Proposition 12 requires that all eggs sold in California starting January 1, 2022, must be from cage-free hens. According to the U.S. Census Bureau, California has a population of approximately 39.5 million people. The December 2020 USDA WASDE report estimates U.S. per capita consumption of eggs at 285.7 in 2020. Prior to the COVID-19 pandemic, roughly two-thirds of egg consumption came in the form of shell eggs. Let’s assume that by January 1, 2022, the pandemic is over and U.S. egg sales return to their past levels. This would mean cage-free shell egg needs in California would be around 7.5 billion eggs.
How many more cage-free birds are needed?
IRI retail scanner data, for the 52-week period ending December 27, 2020, show that California consumers spent a total of $874.1 million on retail shell eggs. Retail non-organic cage-free egg sales in California totaled $153.6 million in the same time frame, or 17.6% of the total on a dollar-spent basis.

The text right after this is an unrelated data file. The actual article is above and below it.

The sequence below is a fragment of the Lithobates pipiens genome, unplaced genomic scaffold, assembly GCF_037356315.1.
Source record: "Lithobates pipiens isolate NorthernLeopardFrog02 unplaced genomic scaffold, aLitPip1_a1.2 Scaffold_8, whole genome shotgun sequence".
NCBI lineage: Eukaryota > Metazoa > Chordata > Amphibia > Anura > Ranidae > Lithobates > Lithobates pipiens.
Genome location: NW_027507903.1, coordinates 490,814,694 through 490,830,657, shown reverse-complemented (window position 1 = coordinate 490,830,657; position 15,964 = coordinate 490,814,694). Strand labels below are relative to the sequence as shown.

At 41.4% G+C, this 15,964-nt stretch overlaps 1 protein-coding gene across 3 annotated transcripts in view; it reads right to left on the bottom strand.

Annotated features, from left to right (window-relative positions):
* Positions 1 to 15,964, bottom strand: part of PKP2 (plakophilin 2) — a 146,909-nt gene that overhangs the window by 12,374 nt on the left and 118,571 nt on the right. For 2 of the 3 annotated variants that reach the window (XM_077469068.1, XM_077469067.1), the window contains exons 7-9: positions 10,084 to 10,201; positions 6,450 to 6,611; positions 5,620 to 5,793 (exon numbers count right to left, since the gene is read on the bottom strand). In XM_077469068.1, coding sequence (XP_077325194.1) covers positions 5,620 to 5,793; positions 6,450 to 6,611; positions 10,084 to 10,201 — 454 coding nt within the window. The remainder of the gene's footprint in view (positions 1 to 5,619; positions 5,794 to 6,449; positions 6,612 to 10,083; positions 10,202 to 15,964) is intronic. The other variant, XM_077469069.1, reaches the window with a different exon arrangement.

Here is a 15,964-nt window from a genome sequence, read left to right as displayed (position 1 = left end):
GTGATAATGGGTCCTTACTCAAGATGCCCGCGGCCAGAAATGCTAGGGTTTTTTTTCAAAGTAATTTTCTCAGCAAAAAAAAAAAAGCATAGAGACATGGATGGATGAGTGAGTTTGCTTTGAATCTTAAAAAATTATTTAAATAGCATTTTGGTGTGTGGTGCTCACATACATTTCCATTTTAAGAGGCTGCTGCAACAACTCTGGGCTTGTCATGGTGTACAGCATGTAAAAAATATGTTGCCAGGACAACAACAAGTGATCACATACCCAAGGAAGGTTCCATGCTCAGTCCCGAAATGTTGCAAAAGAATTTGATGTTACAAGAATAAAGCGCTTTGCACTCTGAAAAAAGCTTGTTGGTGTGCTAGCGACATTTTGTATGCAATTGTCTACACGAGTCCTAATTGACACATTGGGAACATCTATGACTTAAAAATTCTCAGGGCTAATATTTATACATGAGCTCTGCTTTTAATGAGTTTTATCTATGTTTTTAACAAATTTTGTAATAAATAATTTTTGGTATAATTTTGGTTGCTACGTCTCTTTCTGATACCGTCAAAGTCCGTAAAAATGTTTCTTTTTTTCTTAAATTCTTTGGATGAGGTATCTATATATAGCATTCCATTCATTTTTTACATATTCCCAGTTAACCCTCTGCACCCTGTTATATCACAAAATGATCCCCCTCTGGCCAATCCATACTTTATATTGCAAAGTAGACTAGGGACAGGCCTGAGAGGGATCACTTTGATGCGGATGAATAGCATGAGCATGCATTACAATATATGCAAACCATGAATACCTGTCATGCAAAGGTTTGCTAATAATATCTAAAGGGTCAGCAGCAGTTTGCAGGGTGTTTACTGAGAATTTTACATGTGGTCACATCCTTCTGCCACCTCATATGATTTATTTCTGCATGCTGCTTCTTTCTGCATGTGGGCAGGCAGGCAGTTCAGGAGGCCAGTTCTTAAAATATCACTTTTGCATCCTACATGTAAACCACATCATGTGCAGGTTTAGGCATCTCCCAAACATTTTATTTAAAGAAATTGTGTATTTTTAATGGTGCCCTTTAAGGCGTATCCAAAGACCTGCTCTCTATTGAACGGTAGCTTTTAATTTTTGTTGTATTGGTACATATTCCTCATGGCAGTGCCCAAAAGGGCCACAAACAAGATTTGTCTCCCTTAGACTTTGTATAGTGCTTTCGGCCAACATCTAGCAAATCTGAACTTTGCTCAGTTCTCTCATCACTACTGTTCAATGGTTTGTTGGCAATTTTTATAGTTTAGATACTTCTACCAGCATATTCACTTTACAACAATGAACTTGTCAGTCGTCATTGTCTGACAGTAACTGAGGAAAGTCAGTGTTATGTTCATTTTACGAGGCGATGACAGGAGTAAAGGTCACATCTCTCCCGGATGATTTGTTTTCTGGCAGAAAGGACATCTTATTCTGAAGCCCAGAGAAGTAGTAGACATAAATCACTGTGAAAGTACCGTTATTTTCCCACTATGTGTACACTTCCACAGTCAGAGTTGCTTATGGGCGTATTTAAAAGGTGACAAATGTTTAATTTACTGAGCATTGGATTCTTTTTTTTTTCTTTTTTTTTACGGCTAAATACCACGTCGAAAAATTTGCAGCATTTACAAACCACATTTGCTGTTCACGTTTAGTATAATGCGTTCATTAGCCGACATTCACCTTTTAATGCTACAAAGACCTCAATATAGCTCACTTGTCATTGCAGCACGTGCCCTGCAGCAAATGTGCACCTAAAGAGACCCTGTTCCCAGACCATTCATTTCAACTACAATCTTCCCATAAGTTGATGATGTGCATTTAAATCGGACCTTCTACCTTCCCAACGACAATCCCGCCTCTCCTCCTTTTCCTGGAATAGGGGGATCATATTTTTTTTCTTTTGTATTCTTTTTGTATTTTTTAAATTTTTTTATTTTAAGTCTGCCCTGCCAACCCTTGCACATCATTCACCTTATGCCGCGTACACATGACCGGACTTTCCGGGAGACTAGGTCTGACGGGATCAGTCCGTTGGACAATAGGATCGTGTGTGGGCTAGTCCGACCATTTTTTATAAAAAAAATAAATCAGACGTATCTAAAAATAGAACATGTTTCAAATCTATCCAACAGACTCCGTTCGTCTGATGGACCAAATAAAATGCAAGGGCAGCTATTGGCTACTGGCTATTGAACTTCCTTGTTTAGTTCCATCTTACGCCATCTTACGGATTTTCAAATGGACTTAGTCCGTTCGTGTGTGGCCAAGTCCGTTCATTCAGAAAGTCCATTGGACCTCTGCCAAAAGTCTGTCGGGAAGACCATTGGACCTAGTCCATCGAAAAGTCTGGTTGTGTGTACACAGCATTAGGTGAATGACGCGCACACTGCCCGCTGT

The total number of cage-free eggs being sold in California is from a combination of hens housed in organic, pasture-raised and cage-free programs. All cage-free egg types have significantly higher retail prices than eggs from cage-housed hens. Let’s assume that, in terms of number of eggs, the current total of all cage-free egg types sold in California is equal to 20% of total retail shell egg sales. This means California consumers will need 6 billion more cage-free shell eggs on retail shelves in 2022 than in 2020. At 270 eggs per hen, that equates to needing a little over 22 million more cage-free hens for shell egg needs. Prop 12 implementation will have a similar impact as Prop 2 did; expect extreme egg price volatility in California in 2022.